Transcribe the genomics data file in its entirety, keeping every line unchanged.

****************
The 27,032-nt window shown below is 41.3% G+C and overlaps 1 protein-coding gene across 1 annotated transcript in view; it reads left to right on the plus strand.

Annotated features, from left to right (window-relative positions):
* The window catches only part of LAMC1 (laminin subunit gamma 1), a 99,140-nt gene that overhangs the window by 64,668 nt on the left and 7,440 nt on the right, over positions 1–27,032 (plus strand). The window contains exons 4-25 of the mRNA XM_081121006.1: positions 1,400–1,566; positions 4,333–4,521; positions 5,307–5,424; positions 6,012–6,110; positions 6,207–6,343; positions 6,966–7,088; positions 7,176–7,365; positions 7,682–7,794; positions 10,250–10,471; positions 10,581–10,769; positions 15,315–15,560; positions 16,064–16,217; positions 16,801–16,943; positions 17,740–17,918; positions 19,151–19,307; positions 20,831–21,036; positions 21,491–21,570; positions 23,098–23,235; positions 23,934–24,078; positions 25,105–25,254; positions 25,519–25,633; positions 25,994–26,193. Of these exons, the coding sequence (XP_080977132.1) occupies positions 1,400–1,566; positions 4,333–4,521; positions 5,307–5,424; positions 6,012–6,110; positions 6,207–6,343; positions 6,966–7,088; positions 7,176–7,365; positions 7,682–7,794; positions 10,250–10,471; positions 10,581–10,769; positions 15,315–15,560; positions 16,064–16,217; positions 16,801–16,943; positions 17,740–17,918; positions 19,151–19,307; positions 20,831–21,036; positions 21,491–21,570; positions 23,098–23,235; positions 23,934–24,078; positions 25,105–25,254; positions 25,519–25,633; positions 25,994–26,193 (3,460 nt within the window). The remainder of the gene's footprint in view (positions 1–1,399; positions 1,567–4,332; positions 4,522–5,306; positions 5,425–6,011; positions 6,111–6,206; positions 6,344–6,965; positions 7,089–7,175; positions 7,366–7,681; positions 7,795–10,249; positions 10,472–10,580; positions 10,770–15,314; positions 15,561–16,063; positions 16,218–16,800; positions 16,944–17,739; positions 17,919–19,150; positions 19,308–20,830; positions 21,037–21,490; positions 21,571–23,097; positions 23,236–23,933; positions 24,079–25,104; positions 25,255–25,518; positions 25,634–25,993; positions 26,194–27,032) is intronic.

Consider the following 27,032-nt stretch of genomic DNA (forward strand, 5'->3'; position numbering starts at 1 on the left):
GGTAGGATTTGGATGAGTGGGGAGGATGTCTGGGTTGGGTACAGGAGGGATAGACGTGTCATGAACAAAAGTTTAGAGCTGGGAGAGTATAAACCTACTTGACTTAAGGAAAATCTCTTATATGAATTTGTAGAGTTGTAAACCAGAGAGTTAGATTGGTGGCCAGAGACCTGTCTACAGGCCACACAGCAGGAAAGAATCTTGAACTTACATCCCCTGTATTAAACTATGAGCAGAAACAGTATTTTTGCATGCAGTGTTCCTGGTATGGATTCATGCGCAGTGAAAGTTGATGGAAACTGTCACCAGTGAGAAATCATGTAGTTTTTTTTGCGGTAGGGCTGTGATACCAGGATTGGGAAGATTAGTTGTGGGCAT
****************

The 27,032-nt window shown below is 41.3% G+C and overlaps 1 protein-coding gene across 1 annotated transcript in view; it reads left to right on the plus strand.

Annotated features, from left to right (window-relative positions):
* The window catches only part of LAMC1 (laminin subunit gamma 1), a 99,140-nt gene that overhangs the window by 64,668 nt on the left and 7,440 nt on the right, over positions 1–27,032 (plus strand). The window contains exons 4-25 of the mRNA XM_081121006.1: positions 1,400–1,566; positions 4,333–4,521; positions 5,307–5,424; positions 6,012–6,110; positions 6,207–6,343; positions 6,966–7,088; positions 7,176–7,365; positions 7,682–7,794; positions 10,250–10,471; positions 10,581–10,769; positions 15,315–15,560; positions 16,064–16,217; positions 16,801–16,943; positions 17,740–17,918; positions 19,151–19,307; positions 20,831–21,036; positions 21,491–21,570; positions 23,098–23,235; positions 23,934–24,078; positions 25,105–25,254; positions 25,519–25,633; positions 25,994–26,193. Of these exons, the coding sequence (XP_080977132.1) occupies positions 1,400–1,566; positions 4,333–4,521; positions 5,307–5,424; positions 6,012–6,110; positions 6,207–6,343; positions 6,966–7,088; positions 7,176–7,365; positions 7,682–7,794; positions 10,250–10,471; positions 10,581–10,769; positions 15,315–15,560; positions 16,064–16,217; positions 16,801–16,943; positions 17,740–17,918; positions 19,151–19,307; positions 20,831–21,036; positions 21,491–21,570; positions 23,098–23,235; positions 23,934–24,078; positions 25,105–25,254; positions 25,519–25,633; positions 25,994–26,193 (3,460 nt within the window). The remainder of the gene's footprint in view (positions 1–1,399; positions 1,567–4,332; positions 4,522–5,306; positions 5,425–6,011; positions 6,111–6,206; positions 6,344–6,965; positions 7,089–7,175; positions 7,366–7,681; positions 7,795–10,249; positions 10,472–10,580; positions 10,770–15,314; positions 15,561–16,063; positions 16,218–16,800; positions 16,944–17,739; positions 17,919–19,150; positions 19,308–20,830; positions 21,037–21,490; positions 21,571–23,097; positions 23,236–23,933; positions 24,079–25,104; positions 25,255–25,518; positions 25,634–25,993; positions 26,194–27,032) is intronic.

Consider the following 27,032-nt stretch of genomic DNA (forward strand, 5'->3'; position numbering starts at 1 on the left):
GGTAGGATTTGGATGAGTGGGGAGGATGTCTGGGTTGGGTACAGGAGGGATAGACGTGTCATGAACAAAAGTTTAGAGCTGGGAGAGTATAAACCTACTTGACTTAAGGAAAATCTCTTATATGAATTTGTAGAGTTGTAAACCAGAGAGTTAGATTGGTGGCCAGAGACCTGTCTACAGGCCACACAGCAGGAAAGAATCTTGAACTTACATCCCCTGTATTAAACTATGAGCAGAAACAGTATTTTTGCATGCAGTGTTCCTGGTATGGATTCATGCGCAGTGAAAGTTGATGGAAACTGTCACCAGTGAGAAATCATGTAGTTTTTTTTGCGGTAGGGCTGTGATACCAGGATTGGGAAGATTAGTTGTGGGCAT